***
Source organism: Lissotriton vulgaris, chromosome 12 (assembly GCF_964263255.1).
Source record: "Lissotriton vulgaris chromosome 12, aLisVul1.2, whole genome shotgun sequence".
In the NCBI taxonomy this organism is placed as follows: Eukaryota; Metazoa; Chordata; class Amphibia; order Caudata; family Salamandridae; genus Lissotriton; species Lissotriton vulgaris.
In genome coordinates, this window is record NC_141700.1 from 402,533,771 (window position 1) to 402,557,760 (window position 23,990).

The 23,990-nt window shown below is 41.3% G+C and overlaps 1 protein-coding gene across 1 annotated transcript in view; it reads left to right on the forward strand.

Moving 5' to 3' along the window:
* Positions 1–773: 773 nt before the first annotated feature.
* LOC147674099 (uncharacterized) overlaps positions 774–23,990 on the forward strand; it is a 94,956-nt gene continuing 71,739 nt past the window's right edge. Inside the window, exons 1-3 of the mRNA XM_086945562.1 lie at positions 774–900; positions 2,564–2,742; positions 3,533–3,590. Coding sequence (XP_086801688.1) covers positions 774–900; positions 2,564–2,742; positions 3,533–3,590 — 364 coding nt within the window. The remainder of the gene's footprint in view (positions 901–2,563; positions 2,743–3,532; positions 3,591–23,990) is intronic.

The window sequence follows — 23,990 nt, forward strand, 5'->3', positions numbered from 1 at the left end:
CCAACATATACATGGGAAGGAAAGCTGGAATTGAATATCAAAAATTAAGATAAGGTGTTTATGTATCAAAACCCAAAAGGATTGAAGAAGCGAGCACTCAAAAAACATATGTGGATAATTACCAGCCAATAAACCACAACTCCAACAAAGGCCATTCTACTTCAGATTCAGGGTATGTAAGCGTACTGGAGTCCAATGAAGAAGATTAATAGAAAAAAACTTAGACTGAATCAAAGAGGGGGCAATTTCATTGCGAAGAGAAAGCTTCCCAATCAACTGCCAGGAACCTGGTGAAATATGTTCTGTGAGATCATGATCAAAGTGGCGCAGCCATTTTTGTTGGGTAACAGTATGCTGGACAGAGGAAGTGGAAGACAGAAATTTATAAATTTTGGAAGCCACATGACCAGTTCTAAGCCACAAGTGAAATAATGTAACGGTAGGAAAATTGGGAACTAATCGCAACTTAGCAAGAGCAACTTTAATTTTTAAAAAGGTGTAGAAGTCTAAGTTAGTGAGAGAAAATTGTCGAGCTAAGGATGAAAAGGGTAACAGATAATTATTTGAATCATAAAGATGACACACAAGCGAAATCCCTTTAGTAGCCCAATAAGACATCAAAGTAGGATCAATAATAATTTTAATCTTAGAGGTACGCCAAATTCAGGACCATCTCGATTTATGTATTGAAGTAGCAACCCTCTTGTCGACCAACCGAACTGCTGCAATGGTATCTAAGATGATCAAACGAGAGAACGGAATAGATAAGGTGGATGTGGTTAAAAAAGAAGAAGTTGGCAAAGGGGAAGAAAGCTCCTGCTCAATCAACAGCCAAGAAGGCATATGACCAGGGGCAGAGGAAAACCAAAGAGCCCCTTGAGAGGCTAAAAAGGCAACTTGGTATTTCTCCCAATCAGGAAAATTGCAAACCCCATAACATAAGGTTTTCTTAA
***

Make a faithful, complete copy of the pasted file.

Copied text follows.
Source organism: Lissotriton vulgaris, chromosome 12 (assembly GCF_964263255.1).
Source record: "Lissotriton vulgaris chromosome 12, aLisVul1.2, whole genome shotgun sequence".
In the NCBI taxonomy this organism is placed as follows: Eukaryota; Metazoa; Chordata; class Amphibia; order Caudata; family Salamandridae; genus Lissotriton; species Lissotriton vulgaris.
In genome coordinates, this window is record NC_141700.1 from 402,533,771 (window position 1) to 402,557,760 (window position 23,990).

The 23,990-nt window shown below is 41.3% G+C and overlaps 1 protein-coding gene across 1 annotated transcript in view; it reads left to right on the forward strand.

Moving 5' to 3' along the window:
* Positions 1–773: 773 nt before the first annotated feature.
* LOC147674099 (uncharacterized) overlaps positions 774–23,990 on the forward strand; it is a 94,956-nt gene continuing 71,739 nt past the window's right edge. Inside the window, exons 1-3 of the mRNA XM_086945562.1 lie at positions 774–900; positions 2,564–2,742; positions 3,533–3,590. Coding sequence (XP_086801688.1) covers positions 774–900; positions 2,564–2,742; positions 3,533–3,590 — 364 coding nt within the window. The remainder of the gene's footprint in view (positions 901–2,563; positions 2,743–3,532; positions 3,591–23,990) is intronic.

The window sequence follows — 23,990 nt, forward strand, 5'->3', positions numbered from 1 at the left end:
CCAACATATACATGGGAAGGAAAGCTGGAATTGAATATCAAAAATTAAGATAAGGTGTTTATGTATCAAAACCCAAAAGGATTGAAGAAGCGAGCACTCAAAAAACATATGTGGATAATTACCAGCCAATAAACCACAACTCCAACAAAGGCCATTCTACTTCAGATTCAGGGTATGTAAGCGTACTGGAGTCCAATGAAGAAGATTAATAGAAAAAAACTTAGACTGAATCAAAGAGGGGGCAATTTCATTGCGAAGAGAAAGCTTCCCAATCAACTGCCAGGAACCTGGTGAAATATGTTCTGTGAGATCATGATCAAAGTGGCGCAGCCATTTTTGTTGGGTAACAGTATGCTGGACAGAGGAAGTGGAAGACAGAAATTTATAAATTTTGGAAGCCACATGACCAGTTCTAAGCCACAAGTGAAATAATGTAACGGTAGGAAAATTGGGAACTAATCGCAACTTAGCAAGAGCAACTTTAATTTTTAAAAAGGTGTAGAAGTCTAAGTTAGTGAGAGAAAATTGTCGAGCTAAGGATGAAAAGGGTAACAGATAATTATTTGAATCATAAAGATGACACACAAGCGAAATCCCTTTAGTAGCCCAATAAGACATCAAAGTAGGATCAATAATAATTTTAATCTTAGAGGTACGCCAAATTCAGGACCATCTCGATTTATGTATTGAAGTAGCAACCCTCTTGTCGACCAACCGAACTGCTGCAATGGTATCTAAGATGATCAAACGAGAGAACGGAATAGATAAGGTGGATGTGGTTAAAAAAGAAGAAGTTGGCAAAGGGGAAGAAAGCTCCTGCTCAATCAACAGCCAAGAAGGCATATGACCAGGGGCAGAGGAAAACCAAAGAGCCCCTTGAGAGGCTAAAAAGGCAACTTGGTATTTCTCCCAATCAGGAAAATTGCAAACCCCATAACATAAGGTTTTCTTAA